Xu Huaiwen

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Xu Huaiwen
Personal information
Birth name 徐懷雯
Country  Germany
Born (1975-08-02) August 2, 1975 (age 42)
China Guiyang, Guizhou
Handedness Right
Event Women's singles

Xu Huaiwen (simplified Chinese: 徐怀雯; traditional Chinese: 徐懷雯; pinyin: Xú Huáiwén; born August 2, 1975) is a badminton player from Germany. She was born in Guiyang, Guizhou, People's Republic of China. She decided to play for Germany because the Chinese thought that she was too short to play professional world badminton.[1]

Career[edit]

Xu was among the most successful of a number of Chinese-born female players who emigrated from their badminton-rich homeland, in part, for a better opportunity to play in the world's biggest events. Beginning in 2003 when she won a spate of middle tier open tournaments in Europe, Xu went on to become one of the more consistent performers on the international circuit. She was a women's singles bronze medalist twice at the BWF World Championships (2005 and 2006) and won European Championships in 2006 and 2008 over Mia Audina and Tine Rasmussen respectively in the finals.[2][3] At the 2008 Beijing Olympics Xu was eliminated in a close quarterfinal match by China's Xie Xingfang, the world's number one ranked player.

Among Xu's more than twenty national and international singles titles are the Scottish (2003), Polish (2003), Dutch (2005), and Swiss (2006) Opens, the Copenhagen Masters (2007), and five consecutive (2004–2008) German National Championships. Notably, she earned all of these titles after turning 27, an age at which world level singles players often feel that their best years are behind them.

Xu retired from playing on the international circuit in 2009 and worked as a coach for two years at the Bellevue Badminton Club near Seattle, teaching the Junior National team of young badminton players hoping to succeed in professional badminton. In 2010, she was appointed as an International Olympic Committee athlete role model for the 2010 Summer Youth Olympics. From 2011 to 2012, she served the Dutch Badminton Association as their National Coach.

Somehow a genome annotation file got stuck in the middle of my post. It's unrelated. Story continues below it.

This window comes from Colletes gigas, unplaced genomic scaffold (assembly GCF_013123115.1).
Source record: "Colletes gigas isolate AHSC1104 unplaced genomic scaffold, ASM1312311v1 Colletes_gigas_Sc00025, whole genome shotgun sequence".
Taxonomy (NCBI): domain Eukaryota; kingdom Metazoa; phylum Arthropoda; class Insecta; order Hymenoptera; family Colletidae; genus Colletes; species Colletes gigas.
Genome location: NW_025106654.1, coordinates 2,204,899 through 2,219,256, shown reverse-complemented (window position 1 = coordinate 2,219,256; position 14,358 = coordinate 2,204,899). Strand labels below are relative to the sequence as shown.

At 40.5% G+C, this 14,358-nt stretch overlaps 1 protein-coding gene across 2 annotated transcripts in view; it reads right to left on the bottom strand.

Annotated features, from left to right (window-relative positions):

Personal life[edit]

XU speaks fluent Chinese, German and English.[1] She is married to Matthew Curtain, the Director of Sport of the Commonwealth Games Federation. The couple has a daughter.

Achievements[edit]

World Grand Prix[edit]

Women's singles

Year Tournament Opponent Score Result
2006 Bitburger Open Indonesia Maria Kristin Yulianti 21–17, 21–17 1st, gold medalist(s) Winner
2006 Swiss Open China Zhu Lin 11–9, 11–4 1st, gold medalist(s) Winner
2005 Dutch Open Netherlands Yao Jie 11–7, 11–2 1st, gold medalist(s) Winner
2005 Bitburger Open Singapore Xing Aiying 11–3, 11–2 1st, gold medalist(s) Winner
2005 Thessaloniki World Grand Prix Germany Juliane Schenk 11–2, 11–5 1st, gold medalist(s) Winner
2005 Swiss Open France Pi Hongyan 12–13, 6–11 2nd, silver medalist(s) Runner-up
2004 German Open China Xie Xingfang 11–9, 6–11, 7–11 2nd, silver medalist(s) Runner-up
1997 Vietnam Open Indonesia Susi Susanti 4–11, 1–11 2nd, silver medalist(s) Runner-up
1994 US Open China Liu Guimei 11–8, 5–11, 6–11 2nd, silver medalist(s) Runner-up
     BWF Grand Prix tournament

International Challenge/Series[edit]

Women's singles

Year Tournament Opponent Score Result
2008 White Nights Germany Juliane Schenk 21–15, 15–21, 21–19 1st, gold medalist(s) Winner
2005 Belgian International Germany Juliane Schenk 11–4, 11–1 1st, gold medalist(s) Winner
2004 Bitburger Open Germany Petra Overzier 11–4, 11–2 1st, gold medalist(s) Winner
2003 Bitburger Open France Pi Hongyan 11–3, 11–2 1st, gold medalist(s) Winner
2003 Scottish International Japan Chie Umezu 11–4, 11–5 1st, gold medalist(s) Winner
2003 Spanish International Germany Petra Overzier 11–4, 11–5 1st, gold medalist(s) Winner
2003 Giraldilla International Japan Yuki Shimada 11–4, 11–7 1st, gold medalist(s) Winner
2003 Austrian Open Bulgaria Petya Nedelcheva 11–7, 11–1 1st, gold medalist(s) Winner
2003 Finnish Open Bulgaria Petya Nedelcheva 11–6, 8–11, 11–5 1st, gold medalist(s) Winner
2003 Polish Open Wales Kelly Morgan 11–5, 9–11, 11–3 1st, gold medalist(s) Winner
2002 BMW Open International France Pi Hongyan 9–11, 1–11 2nd, silver medalist(s) Runner-up
2001 BMW Open International France Pi Hongyan 5–7, 7–3, 2–7 2nd, silver medalist(s) Runner-up
2000 BMW Open International Netherlands Judith Meulendijks 11–4, 11–5 1st, gold medalist(s) Winner
2000 Le Volant d'Or de Toulouse Ukraine Elena Nozdran 11–4, 8–11, 11–4 1st, gold medalist(s) Winner
     BWF International Series tournament

References[edit]

  1. ^ a b Said by David Mercer/Gillian Clark on August 13, 2008 in match against Xie Xingfang in the quarterfinals of the women's singles shown on the BBC.
  2. ^ "2006 European Championships winners". tournamentsoftware.com. 
  3. ^ "2008 European Championships winners". tournamentsoftware.com. Retrieved 2008-04-21. 

External links[edit]